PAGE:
TUESDAY, March 1, 2022 (HealthDay News) -- Minimum staffing levels will be a main feature of a major overhaul of U.S. nursing homes that President Joe Biden is expected to announce in his State of the Union speech Tuesday night.
Staffing levels are considered a critical marker for nursing home quality, but the pandemic has left many facilities short of nurses, nursing assistants and other workers who care for patients.
In addition to staffing requirements, Biden's plan will include 20 separate actions to improve nursing home quality. However, there won't be new sources of federal funding to pay for the changes.
“Overall, these are very positive developments,” Harvard health policy professor David Grabowksi, who tracks long-term care, told the Associated Press. “If you ask the industry, they’ll tell you this will put them out of business. If you ask an advocate, they’ll say there’s plenty of money in the system. I think the truth is probably somewhere in the middle.”
Biden will also announce a $500 million (nearly 25%) increase in the nursing home inspection budget as part of the plan.
“Despite the tens of billions of federal taxpayer dollars flowing to nursing homes each year, too many continue to provide poor, substandard care that leads to avoidable resident harm,” the White House said in announcing its plan.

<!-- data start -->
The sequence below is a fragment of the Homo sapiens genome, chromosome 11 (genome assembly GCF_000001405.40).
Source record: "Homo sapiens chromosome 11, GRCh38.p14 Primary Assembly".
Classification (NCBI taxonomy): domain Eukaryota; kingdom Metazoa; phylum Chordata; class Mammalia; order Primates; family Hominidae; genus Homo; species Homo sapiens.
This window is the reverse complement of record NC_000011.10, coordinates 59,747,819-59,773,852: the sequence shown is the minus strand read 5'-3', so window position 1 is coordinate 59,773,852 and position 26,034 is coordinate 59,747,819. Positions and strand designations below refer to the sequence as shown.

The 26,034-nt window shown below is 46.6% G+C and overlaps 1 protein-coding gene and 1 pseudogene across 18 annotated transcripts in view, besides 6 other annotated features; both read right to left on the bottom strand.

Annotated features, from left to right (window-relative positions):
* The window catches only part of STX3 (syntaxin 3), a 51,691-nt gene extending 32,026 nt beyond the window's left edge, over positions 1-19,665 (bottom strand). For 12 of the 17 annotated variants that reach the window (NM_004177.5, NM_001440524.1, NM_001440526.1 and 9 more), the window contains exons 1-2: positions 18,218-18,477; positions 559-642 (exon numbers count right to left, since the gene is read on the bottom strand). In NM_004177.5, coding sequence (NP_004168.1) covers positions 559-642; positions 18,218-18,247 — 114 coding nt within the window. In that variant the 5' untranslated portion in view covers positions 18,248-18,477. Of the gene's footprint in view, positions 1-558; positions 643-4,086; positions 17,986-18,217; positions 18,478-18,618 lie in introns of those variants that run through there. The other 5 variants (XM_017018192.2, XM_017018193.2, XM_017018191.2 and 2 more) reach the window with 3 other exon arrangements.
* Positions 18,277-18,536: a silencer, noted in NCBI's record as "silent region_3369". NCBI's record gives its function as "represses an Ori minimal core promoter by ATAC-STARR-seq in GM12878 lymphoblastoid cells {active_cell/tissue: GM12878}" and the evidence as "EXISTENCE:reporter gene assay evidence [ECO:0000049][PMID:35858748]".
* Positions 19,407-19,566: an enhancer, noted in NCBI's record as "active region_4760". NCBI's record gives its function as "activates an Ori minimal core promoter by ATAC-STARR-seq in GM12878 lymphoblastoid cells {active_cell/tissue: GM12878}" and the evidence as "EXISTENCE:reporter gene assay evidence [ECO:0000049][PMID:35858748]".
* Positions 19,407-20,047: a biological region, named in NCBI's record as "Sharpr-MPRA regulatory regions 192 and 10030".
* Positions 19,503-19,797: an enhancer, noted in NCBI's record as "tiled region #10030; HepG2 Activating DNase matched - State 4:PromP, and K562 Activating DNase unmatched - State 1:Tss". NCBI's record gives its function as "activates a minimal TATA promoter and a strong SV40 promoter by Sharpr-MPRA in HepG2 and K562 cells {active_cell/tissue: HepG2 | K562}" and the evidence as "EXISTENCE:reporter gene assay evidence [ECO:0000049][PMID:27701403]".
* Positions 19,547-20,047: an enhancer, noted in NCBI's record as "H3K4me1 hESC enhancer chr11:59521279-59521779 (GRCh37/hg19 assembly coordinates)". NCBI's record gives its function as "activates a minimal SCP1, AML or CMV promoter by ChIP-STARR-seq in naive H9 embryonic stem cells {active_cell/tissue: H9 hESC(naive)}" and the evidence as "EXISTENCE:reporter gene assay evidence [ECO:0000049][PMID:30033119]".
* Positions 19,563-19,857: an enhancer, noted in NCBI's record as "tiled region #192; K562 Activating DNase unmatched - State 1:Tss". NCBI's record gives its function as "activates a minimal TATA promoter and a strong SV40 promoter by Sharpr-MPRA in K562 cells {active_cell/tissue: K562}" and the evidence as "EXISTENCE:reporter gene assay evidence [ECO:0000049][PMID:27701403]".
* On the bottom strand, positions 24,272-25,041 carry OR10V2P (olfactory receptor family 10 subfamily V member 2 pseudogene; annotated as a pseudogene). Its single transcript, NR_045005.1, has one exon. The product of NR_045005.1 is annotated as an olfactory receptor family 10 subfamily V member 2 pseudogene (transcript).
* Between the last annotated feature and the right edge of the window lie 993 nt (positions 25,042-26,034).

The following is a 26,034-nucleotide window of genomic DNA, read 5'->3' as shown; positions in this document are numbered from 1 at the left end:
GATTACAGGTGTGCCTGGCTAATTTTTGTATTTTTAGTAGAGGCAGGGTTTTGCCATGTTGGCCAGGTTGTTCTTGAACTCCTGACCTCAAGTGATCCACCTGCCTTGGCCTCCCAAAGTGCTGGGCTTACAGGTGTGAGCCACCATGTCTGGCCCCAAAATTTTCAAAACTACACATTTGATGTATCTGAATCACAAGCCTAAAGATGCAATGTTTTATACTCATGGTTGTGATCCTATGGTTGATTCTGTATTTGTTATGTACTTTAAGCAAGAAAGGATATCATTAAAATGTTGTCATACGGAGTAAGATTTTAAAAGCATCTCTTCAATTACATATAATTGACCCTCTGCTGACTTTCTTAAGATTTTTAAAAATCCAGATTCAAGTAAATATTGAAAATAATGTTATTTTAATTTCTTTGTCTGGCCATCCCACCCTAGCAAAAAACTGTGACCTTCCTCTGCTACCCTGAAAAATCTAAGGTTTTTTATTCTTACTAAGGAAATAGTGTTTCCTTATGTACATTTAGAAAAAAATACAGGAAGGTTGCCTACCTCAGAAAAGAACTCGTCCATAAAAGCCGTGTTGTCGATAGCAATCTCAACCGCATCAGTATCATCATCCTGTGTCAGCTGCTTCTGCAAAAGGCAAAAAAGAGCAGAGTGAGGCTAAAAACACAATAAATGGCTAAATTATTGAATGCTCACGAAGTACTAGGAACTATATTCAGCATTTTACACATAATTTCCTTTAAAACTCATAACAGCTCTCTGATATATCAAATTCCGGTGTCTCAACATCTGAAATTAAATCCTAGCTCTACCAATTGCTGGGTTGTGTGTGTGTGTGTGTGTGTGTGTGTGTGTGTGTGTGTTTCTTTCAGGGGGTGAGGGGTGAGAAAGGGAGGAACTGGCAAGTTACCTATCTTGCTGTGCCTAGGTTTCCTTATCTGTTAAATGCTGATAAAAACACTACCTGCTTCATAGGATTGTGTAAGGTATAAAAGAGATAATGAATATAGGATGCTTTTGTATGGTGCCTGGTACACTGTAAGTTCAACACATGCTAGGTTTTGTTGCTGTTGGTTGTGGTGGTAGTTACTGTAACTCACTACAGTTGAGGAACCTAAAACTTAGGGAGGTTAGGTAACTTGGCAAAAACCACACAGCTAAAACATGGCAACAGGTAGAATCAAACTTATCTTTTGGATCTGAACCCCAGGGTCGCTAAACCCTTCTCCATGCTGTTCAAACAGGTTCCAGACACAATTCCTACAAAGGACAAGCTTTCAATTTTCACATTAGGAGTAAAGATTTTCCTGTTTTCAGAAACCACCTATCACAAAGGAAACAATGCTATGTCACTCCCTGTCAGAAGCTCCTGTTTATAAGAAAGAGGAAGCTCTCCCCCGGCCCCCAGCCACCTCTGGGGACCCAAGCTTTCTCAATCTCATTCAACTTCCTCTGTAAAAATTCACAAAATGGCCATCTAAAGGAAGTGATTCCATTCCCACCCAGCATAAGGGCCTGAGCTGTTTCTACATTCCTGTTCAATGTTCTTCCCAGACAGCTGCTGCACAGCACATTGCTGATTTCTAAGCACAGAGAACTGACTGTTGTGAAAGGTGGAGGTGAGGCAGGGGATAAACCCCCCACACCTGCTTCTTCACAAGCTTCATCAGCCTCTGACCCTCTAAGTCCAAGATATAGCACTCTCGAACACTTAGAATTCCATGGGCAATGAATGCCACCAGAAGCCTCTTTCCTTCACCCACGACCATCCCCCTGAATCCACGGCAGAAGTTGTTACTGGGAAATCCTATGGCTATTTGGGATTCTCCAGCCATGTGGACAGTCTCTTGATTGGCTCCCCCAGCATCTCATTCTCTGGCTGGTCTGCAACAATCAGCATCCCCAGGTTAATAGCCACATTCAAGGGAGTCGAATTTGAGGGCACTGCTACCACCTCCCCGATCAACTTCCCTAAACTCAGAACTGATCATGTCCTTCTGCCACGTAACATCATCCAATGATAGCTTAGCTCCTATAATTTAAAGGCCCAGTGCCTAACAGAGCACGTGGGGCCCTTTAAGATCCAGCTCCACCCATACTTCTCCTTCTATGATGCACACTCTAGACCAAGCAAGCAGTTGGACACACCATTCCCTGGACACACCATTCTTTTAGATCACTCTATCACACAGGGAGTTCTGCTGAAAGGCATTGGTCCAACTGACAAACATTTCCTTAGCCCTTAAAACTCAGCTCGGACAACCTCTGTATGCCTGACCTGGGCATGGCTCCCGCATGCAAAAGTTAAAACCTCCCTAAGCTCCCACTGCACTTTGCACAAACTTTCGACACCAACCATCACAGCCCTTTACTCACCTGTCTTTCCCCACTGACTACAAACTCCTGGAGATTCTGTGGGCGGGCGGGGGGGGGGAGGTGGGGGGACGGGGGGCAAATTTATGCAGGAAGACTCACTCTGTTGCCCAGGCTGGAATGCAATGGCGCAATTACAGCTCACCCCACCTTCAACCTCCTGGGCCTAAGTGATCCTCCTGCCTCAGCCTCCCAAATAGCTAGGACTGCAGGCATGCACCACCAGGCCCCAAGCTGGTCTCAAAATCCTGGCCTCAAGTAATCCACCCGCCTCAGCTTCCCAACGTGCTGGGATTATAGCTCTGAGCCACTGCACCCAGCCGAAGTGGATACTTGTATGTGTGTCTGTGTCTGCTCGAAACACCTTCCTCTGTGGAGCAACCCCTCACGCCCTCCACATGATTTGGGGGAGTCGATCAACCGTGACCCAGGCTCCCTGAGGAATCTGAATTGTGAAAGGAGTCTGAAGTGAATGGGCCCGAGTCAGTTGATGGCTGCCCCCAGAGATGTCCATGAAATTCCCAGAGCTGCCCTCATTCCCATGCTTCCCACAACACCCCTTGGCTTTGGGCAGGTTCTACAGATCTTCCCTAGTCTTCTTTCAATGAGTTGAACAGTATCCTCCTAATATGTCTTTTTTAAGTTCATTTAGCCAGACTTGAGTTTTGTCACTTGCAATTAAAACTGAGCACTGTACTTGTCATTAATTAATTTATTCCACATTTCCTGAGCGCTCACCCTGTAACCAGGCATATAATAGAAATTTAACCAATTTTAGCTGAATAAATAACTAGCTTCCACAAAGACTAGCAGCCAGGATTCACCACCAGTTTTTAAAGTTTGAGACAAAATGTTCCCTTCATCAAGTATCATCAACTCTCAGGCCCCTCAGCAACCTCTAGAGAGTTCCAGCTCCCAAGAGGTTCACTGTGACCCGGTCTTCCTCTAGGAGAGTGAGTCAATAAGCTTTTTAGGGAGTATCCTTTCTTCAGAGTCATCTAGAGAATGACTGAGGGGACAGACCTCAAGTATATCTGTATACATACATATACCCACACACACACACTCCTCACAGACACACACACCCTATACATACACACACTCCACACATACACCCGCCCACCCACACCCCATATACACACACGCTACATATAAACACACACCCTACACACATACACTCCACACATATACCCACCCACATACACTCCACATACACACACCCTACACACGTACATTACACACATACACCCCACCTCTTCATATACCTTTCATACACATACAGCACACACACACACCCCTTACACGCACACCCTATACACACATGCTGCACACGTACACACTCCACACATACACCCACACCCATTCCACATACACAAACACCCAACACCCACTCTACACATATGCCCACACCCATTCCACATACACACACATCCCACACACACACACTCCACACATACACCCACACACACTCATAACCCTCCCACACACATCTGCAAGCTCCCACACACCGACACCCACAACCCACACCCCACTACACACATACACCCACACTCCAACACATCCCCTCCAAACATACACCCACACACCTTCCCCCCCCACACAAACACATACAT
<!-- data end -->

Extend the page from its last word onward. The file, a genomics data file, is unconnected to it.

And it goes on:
But nursing homes need more resources, not finger-pointing, the head of a major industry group said in a statement.
“Additional oversight without corresponding assistance will not improve resident care,” said Mark Parkinson, president of the American Health Care Association/National Center for Assisted Living. "To make real improvements, we need policymakers to prioritize investing in this chronically underfunded health care sector and support providers’ improvement on the metrics that matter for residents."
“Long-term care was already dealing with a workforce shortage prior to COVID, and the pandemic exacerbated the crisis," Parkinson added. "We would love to hire more nurses and nurse aides to support the increasing needs of our residents. However, we cannot meet additional staffing requirements when we can’t find people to fill the open positions nor when we don’t have the resources to compete against other employers."
A representative of nonprofit facilities also expressed concerns.
“Medicaid, the dominant payer of long-term care services, doesn’t fully cover nursing homes’ cost," Katie Smith Sloan, president of LeadingAge, told the AP. "Regulations and enforcement, even with the best intentions, just can’t change that math," she said.
Visit the U.S. National Institutes of Health for more on nursing homes and assisted living.